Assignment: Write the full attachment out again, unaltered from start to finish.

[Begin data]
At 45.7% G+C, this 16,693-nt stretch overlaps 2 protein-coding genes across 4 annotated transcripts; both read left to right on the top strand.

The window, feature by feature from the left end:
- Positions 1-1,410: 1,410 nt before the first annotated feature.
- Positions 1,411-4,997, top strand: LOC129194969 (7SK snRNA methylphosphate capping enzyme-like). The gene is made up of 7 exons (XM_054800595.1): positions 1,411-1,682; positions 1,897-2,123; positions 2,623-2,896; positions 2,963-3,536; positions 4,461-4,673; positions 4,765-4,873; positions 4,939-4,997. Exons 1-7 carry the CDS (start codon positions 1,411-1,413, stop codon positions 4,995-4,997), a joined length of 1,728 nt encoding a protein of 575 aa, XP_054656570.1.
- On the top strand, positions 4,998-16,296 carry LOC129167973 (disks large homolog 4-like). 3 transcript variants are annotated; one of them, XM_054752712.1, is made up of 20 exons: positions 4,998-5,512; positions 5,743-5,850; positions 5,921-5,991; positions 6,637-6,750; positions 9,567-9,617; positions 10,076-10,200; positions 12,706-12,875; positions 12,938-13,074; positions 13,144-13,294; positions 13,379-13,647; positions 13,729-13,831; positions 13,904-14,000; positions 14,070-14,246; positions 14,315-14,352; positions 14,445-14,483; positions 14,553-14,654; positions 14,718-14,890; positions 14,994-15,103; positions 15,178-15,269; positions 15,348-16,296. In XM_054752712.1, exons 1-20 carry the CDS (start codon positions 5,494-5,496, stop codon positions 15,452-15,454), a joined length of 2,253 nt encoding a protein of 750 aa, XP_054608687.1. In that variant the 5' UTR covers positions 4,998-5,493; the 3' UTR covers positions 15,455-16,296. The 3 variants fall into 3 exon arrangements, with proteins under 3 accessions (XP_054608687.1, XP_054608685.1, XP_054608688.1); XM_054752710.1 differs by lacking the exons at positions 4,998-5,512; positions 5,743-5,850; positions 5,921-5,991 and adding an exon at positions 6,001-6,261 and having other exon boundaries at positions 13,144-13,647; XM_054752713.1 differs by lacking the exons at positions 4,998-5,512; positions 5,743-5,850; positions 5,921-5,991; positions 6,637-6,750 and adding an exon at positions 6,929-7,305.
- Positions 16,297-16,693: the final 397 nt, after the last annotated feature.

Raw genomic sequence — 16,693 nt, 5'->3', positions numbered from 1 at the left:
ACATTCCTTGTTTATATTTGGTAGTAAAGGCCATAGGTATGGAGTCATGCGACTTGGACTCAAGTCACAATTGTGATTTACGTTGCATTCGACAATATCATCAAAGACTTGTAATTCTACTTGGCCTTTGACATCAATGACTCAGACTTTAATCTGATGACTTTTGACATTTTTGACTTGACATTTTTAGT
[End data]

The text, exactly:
At 45.7% G+C, this 16,693-nt stretch overlaps 2 protein-coding genes across 4 annotated transcripts; both read left to right on the top strand.

The window, feature by feature from the left end:
- Positions 1-1,410: 1,410 nt before the first annotated feature.
- Positions 1,411-4,997, top strand: LOC129194969 (7SK snRNA methylphosphate capping enzyme-like). The gene is made up of 7 exons (XM_054800595.1): positions 1,411-1,682; positions 1,897-2,123; positions 2,623-2,896; positions 2,963-3,536; positions 4,461-4,673; positions 4,765-4,873; positions 4,939-4,997. Exons 1-7 carry the CDS (start codon positions 1,411-1,413, stop codon positions 4,995-4,997), a joined length of 1,728 nt encoding a protein of 575 aa, XP_054656570.1.
- On the top strand, positions 4,998-16,296 carry LOC129167973 (disks large homolog 4-like). 3 transcript variants are annotated; one of them, XM_054752712.1, is made up of 20 exons: positions 4,998-5,512; positions 5,743-5,850; positions 5,921-5,991; positions 6,637-6,750; positions 9,567-9,617; positions 10,076-10,200; positions 12,706-12,875; positions 12,938-13,074; positions 13,144-13,294; positions 13,379-13,647; positions 13,729-13,831; positions 13,904-14,000; positions 14,070-14,246; positions 14,315-14,352; positions 14,445-14,483; positions 14,553-14,654; positions 14,718-14,890; positions 14,994-15,103; positions 15,178-15,269; positions 15,348-16,296. In XM_054752712.1, exons 1-20 carry the CDS (start codon positions 5,494-5,496, stop codon positions 15,452-15,454), a joined length of 2,253 nt encoding a protein of 750 aa, XP_054608687.1. In that variant the 5' UTR covers positions 4,998-5,493; the 3' UTR covers positions 15,455-16,296. The 3 variants fall into 3 exon arrangements, with proteins under 3 accessions (XP_054608687.1, XP_054608685.1, XP_054608688.1); XM_054752710.1 differs by lacking the exons at positions 4,998-5,512; positions 5,743-5,850; positions 5,921-5,991 and adding an exon at positions 6,001-6,261 and having other exon boundaries at positions 13,144-13,647; XM_054752713.1 differs by lacking the exons at positions 4,998-5,512; positions 5,743-5,850; positions 5,921-5,991; positions 6,637-6,750 and adding an exon at positions 6,929-7,305.
- Positions 16,297-16,693: the final 397 nt, after the last annotated feature.

Raw genomic sequence — 16,693 nt, 5'->3', positions numbered from 1 at the left:
ACATTCCTTGTTTATATTTGGTAGTAAAGGCCATAGGTATGGAGTCATGCGACTTGGACTCAAGTCACAATTGTGATTTACGTTGCATTCGACAATATCATCAAAGACTTGTAATTCTACTTGGCCTTTGACATCAATGACTCAGACTTTAATCTGATGACTTTTGACATTTTTGACTTGACATTTTTAGT